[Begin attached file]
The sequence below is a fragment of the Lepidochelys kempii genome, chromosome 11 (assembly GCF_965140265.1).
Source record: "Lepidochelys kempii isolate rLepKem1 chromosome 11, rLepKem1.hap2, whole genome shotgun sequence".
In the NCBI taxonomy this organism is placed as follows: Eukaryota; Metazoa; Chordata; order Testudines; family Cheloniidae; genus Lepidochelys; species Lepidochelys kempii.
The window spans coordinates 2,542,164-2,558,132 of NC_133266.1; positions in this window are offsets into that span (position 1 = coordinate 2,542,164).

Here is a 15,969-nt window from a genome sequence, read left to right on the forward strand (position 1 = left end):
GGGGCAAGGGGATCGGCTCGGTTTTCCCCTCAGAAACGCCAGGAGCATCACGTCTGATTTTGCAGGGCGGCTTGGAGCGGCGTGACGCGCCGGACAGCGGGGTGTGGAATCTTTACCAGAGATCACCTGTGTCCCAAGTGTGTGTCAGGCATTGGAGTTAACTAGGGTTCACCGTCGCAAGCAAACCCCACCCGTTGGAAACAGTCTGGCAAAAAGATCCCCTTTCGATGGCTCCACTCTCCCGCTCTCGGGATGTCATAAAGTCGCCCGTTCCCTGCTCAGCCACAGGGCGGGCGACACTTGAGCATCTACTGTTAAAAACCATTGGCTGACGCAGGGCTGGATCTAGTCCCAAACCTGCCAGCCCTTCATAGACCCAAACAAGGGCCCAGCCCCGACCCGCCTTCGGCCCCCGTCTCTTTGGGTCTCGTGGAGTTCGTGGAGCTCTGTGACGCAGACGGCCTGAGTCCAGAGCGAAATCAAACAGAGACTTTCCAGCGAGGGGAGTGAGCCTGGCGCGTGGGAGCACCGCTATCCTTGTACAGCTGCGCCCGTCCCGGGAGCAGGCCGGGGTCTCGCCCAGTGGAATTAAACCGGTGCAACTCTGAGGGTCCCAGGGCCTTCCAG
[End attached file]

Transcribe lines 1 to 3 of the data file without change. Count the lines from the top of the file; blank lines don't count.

The sequence below is a fragment of the Lepidochelys kempii genome, chromosome 11 (assembly GCF_965140265.1).
Source record: "Lepidochelys kempii isolate rLepKem1 chromosome 11, rLepKem1.hap2, whole genome shotgun sequence".
In the NCBI taxonomy this organism is placed as follows: Eukaryota; Metazoa; Chordata; order Testudines; family Cheloniidae; genus Lepidochelys; species Lepidochelys kempii.